STOCKHOLM, 7 March 2017 – The Government of Sweden has just announced an $80 million contribution to support UNICEF’s life-saving work around the world. A significant part of the new funds – $20 million– will be allocated to UNICEF’s humanitarian work in countries affected by wars and other emergencies.
“Wars and conflicts are hitting children the hardest. Today we hear alarming reports around the world, from South Sudan, Somalia and Yemen about severe malnutrition and from inside war-torn Syria. The world must act. Sweden works closely together with UNICEF and we call upon other countries to step forward,” said Isabella Lövin, Minister for International Development Cooperation and Climate.
Most of the new funds – $60 million – are non-earmarked, giving UNICEF flexibility to use them where the needs are highest. The remaining $20 million will cover humanitarian programmes in 13 countries including:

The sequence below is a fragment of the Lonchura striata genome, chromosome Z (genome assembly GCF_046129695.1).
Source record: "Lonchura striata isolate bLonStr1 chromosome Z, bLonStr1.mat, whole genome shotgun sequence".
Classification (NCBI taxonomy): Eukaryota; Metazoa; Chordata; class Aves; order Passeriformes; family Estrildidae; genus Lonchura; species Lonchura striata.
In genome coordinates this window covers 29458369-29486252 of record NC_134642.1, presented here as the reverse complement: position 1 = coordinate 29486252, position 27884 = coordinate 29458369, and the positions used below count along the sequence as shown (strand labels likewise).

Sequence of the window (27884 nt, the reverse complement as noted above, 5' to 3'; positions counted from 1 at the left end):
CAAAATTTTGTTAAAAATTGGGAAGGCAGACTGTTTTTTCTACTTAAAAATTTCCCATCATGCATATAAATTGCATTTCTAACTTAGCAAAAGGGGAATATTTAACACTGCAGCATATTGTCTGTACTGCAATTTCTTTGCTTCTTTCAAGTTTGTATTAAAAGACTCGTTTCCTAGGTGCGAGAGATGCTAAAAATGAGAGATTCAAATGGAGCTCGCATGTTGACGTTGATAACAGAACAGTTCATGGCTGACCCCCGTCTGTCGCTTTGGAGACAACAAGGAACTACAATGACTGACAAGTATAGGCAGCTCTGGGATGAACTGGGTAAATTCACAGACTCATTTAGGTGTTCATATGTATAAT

• $4.5 million to help provide nutrition and health support in Somalia and South Sudan where 185,000 and 270,000 children, respectively, will be suffering from severe acute malnutrition this year. A famine has been declared in parts of Unity State in the northern central part of South Sudan, home to 20,000 children.
• $3.3 million to support UNICEF’s response in Syria where the conflict is about to enter its seventh year.
• $2.8 million to support UNICEF’s efforts to provide health, water, sanitation and hygiene services to families affected by the Boko Haram violence in northeast Nigeria.
• Half a million dollars to provide 7,500 refugee children in Bangladesh with non-formal basic education in makeshift settlements for six months and help 50,000 Rohingya refugees access maternal, neonatal and child health services.
“Sweden is one of UNICEF’s strongest partners, helping us reach millions of vulnerable children with life-saving assistance,” said Justin Forsyth, UNICEF Deputy Executive Director. “As children around the world continue to flee conflicts, suffer from hunger and endure abuse, this support is more critical than ever.”
Sweden is among UNICEF’s Top 5 government donors, with a donation of nearly $220 million in 2016 for both humanitarian and development programmes. Last year, the country doubled its contribution to UNICEF’s core funding, offering more flexible, long-term resources to help UNICEF react more quickly in emergencies and plan more strategically.